Comedies of physical mismatch depend heavily on the dignity of even odds. Abrasive, micro-size Danny DeVito pitted against a domesticated, macro-size Arnold Schwarzenegger in Twins is funny because DeVito makes up in noise what he lacks in verticality. Lanky Kramer fighting with his diminutive friend Mickey on Seinfeld is hilarious because both men are so steadfastly, nuttily oblivious to their exaggerated height disparity.

Tip the balance, though, and you end up with My Giant (Columbia), a feel-bad comedy in which the ick-making joke is that Sammy, an aggressive and desperate Hollywood agent (Billy Crystal) with a foundering marriage and money troubles, opportunistically reps Max, a lonely and sensitive Romanian colossus (Gheorghe Muresan) who’s pining for a girl he loved 22 years ago. Worse, the giant turns out to have medical problems, as most older giants do. And I ask you, is this to laugh?

The position of wise-cracking, Jewish city slicker with a soul not beyond reclamation is a Crystal specialty — the perfect psychological profile to host the Oscars or emcee a telethon. But here, the actor (who also produced the film and devised the story with screenwriter David Seltzer) slips and falls early on into a swamp of bathos (we’re talking Jack Lemmon territory), from which he never recovers: Desperate to show that Sammy has a heart, however rusted, Crystal mugs shamelessly (abetted by director Michael Lehmann, who regulated the comedy-to-therapy thermostat much better in The Truth About Cats & Dogs). Limpid-eyed, 7’7” Muresan, meanwhile, towers patiently, a tree of a man planted in the wrong bog. How wrong? The few weak laughs come from Steven Seagal, of all punchlines, playing himself with deeply welcome postmodern irony. D+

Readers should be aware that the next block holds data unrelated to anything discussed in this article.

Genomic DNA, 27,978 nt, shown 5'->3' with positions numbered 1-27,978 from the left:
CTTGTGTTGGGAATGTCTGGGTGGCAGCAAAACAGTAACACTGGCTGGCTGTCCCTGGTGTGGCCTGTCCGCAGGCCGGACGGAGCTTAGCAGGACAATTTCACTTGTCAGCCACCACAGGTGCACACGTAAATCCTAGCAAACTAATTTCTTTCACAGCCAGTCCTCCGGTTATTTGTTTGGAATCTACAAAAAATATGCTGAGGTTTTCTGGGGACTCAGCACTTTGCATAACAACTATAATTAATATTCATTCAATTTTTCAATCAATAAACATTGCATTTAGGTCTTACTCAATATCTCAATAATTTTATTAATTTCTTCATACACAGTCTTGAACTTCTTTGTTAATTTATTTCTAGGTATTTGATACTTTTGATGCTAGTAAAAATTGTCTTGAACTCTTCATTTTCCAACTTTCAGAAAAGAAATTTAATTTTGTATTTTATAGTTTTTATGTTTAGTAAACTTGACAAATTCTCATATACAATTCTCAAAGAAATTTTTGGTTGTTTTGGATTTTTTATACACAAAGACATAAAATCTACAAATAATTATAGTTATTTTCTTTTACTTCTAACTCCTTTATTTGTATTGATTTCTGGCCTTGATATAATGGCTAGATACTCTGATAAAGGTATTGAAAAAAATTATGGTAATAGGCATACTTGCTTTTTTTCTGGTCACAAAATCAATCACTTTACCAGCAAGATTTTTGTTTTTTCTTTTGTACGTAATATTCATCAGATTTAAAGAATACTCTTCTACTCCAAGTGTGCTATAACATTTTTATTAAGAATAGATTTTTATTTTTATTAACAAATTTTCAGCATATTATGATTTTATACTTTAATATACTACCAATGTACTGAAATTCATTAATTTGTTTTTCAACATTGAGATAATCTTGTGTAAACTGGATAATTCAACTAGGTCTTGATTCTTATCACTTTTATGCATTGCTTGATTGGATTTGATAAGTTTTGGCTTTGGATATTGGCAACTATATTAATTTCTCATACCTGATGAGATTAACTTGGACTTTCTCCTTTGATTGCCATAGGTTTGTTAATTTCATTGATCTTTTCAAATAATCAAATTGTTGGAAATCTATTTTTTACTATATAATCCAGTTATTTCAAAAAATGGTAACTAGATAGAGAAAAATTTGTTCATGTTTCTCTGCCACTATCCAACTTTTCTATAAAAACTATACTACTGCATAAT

My Giant
  • Movie